Young Adult fiction author John Green is famous for his brilliant fiction and his VlogBrothers video blogs. This week, he talked about traveling to sustain his career with speaking fees and book promotion. And while we write different kinds of books for different kinds of kids, we have that in common. We both travel – a LOT.
So let's discuss the pros and cons -- in this case, the cons and pros -- of school visits.
|A GREAT hotel in Boise, ID.|
I can’t define what “a lot” means for my friend John. But I can define it for myself. I have spoken to between 50 and 75 schools and conferences a year for the past five years. A few are within driving distance. Most require airborne transportation. And both kinds of travel can be really tiring. Con.
Ground transportation mix-ups are a frustrating after a full 10 to 12 hours in airports. It's cold on those curbs, waiting for a stranger to pick you up. But waiting is all that works, with the flight delays of modern times. So you wait. LITTLE Con.
Hotels and hotel beds can be if-y. Not all neighborhoods are welcoming. And some beds should be in sleep deprivation museums. Enough said. Con.
Hungry? Sometimes that's a problem. If your host forgets that authors eat, and your hotel is not within walking distance of a restaurant, those Southwest peanuts you stuck in your bag start to look pretty appealing. Temporary starvation. Con.
Before I start to look really whiny, hold on. Am I complaining? I am NOT – not even for a fraction of an instant. These CON things don't happen very often, other than the long airport hours. And I am grateful for the chance to connect with the kids that read my books. Pro.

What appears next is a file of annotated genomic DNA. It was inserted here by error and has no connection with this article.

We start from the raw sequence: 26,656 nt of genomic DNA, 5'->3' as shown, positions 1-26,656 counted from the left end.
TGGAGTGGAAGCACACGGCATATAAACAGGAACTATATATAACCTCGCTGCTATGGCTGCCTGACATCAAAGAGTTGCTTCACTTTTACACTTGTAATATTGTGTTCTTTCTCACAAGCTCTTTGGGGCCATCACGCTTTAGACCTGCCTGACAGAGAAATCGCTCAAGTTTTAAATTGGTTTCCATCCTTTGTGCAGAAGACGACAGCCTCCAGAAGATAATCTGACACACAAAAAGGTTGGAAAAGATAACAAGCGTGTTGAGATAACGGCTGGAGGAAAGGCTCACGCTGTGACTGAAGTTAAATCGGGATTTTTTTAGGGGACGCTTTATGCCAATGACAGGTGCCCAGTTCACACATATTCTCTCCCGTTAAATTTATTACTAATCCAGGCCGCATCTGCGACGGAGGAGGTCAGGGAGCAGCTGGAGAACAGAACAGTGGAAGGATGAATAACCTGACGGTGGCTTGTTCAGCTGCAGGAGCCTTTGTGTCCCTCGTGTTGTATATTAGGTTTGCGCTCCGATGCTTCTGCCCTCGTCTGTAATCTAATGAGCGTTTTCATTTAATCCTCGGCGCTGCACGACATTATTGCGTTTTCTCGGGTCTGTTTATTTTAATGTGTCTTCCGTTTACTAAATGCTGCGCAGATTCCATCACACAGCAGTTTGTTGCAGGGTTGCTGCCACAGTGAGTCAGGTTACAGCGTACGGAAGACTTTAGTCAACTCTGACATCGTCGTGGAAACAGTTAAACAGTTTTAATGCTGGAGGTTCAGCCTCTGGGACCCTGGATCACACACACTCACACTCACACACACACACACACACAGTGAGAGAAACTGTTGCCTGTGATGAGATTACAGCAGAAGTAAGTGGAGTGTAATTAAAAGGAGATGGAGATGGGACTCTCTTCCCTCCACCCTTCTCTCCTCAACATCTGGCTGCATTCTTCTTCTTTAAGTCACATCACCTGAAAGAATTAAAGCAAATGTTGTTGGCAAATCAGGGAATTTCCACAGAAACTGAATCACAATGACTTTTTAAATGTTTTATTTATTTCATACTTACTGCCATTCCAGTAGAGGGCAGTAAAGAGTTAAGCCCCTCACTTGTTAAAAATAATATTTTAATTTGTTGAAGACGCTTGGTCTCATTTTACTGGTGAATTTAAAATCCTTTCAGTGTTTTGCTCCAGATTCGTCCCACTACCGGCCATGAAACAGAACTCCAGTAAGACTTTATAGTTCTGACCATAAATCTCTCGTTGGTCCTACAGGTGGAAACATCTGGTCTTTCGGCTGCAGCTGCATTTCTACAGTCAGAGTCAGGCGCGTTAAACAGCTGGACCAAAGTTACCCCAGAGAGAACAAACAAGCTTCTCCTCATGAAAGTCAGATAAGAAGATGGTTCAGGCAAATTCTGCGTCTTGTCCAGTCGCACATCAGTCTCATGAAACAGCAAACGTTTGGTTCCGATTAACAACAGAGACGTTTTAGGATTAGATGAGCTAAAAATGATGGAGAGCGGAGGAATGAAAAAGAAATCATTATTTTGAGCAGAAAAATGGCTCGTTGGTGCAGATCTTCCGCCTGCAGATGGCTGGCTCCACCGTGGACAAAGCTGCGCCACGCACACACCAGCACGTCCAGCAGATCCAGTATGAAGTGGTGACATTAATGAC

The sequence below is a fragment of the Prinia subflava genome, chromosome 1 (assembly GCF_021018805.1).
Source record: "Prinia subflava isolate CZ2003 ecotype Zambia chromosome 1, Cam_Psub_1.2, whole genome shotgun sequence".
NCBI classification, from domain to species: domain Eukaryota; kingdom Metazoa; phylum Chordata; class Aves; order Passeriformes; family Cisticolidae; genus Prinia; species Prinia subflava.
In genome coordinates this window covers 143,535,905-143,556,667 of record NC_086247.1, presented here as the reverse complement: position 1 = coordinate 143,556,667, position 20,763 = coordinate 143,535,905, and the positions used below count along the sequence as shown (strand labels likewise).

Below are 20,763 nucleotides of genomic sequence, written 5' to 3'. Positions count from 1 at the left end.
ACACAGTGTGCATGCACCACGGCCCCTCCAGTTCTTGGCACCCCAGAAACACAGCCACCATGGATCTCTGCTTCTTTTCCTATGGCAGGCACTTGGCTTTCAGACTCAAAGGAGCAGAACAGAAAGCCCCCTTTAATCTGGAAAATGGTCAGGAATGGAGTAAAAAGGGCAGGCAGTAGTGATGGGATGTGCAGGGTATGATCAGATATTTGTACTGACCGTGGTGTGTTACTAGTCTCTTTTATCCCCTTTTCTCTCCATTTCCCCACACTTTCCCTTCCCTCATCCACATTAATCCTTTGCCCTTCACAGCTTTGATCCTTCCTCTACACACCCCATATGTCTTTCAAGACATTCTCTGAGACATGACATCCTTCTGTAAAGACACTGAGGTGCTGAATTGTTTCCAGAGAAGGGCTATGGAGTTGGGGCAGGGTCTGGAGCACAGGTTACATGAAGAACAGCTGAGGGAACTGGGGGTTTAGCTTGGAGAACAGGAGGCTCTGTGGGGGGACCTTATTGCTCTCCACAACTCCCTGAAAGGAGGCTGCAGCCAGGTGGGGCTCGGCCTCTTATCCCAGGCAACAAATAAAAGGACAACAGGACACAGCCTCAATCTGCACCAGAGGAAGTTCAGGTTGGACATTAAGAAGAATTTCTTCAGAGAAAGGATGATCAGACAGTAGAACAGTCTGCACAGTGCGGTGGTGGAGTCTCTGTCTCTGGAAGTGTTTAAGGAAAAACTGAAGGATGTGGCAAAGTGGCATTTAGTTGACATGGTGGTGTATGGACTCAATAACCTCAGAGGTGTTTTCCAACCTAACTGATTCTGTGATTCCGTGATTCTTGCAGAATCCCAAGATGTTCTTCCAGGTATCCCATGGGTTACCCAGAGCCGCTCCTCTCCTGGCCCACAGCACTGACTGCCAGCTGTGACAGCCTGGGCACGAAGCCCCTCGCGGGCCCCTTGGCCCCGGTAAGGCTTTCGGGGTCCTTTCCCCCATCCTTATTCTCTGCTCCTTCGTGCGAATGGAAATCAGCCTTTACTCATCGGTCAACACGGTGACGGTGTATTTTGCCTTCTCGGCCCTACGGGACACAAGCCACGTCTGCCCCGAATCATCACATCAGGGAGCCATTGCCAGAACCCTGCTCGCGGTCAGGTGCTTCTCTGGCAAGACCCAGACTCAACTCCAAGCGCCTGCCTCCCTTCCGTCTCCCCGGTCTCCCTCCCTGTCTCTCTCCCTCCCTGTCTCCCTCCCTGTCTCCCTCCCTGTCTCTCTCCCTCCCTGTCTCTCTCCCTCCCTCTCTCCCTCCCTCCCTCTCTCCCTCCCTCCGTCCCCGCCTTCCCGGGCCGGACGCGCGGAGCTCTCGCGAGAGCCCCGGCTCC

|Photo by Roxyanne Young|
I also supplement my writing income with speaking fees. And those fees allow me to work well, not quickly. With school visits, I can take four years -- two years of research prior to sale, two years after -- to write a book that only paid enough to cover two months, if I’m frugal; one month upon signing, the other after acceptance two years later. Thanks to the generosity of parent teacher organizations, I can do serious nonfiction research, even if my topics are non-traditional. And that is important to me and to the kids that read me. HUGE Pro.
Let’s not forget book sales. I sell more books doing school visits than I could without school visits. In 2012, I visited 19 elementary schools in February, thanks to the Literacy Connection, a group of retired educators in central Washington that organizes author visit tours each year. I was one of their authors in 2012. I talked to hundreds and hundreds of kids and sold more than 2,000 hardcover books , along with earning my fees. The organizers said we sold more books than had ever been sold before – most to reluctant reader boys, aching to love a book. They loved mine. Pro! Pro! Pro!
|Girls like my books, too!|
That brings us to my last reason for loving (and enduring) school visits. Every time I walk into that gym, that library, that commons room, that auditorium, that cafeteria, what I do is plentifully reaffirmed.
If ever I've wondered if I made the right choice to write 25 years ago, if I've wondered if anyone cares about my books, if I've ever grieved not winning awards, or the pain in my knees, or the flus and viruses I get on the road, the uncertainties vanish the minute I see those smiling faces. Doubt is replaced with joy, without exception.
I have a genuine passion for writing, and I’m good at it. But it pales in comparison to my passion for young readers. “You are my favorite writer.” “This is my favorite book.” “I want to do what you do when I grow up.” Sentences like those discount the con columns. They wash the cons away.
I do school visits because they are a part of who I am. I am never more completely myself than I am when I’m with those kids – or the grown-ups devoted to helping them.
Travel in post 9/11 airports may feel like hell. But once you get to a destination that feels like heaven, what difference does it make?
I AM lucky to do what I do -- even when it includes a 6:00 am departure time. So onward!
And to all of you brilliant, generous hosts out there, thank you for being the angels that you are. You are not just my hosts, you are my friends.
Kelly Milner Halls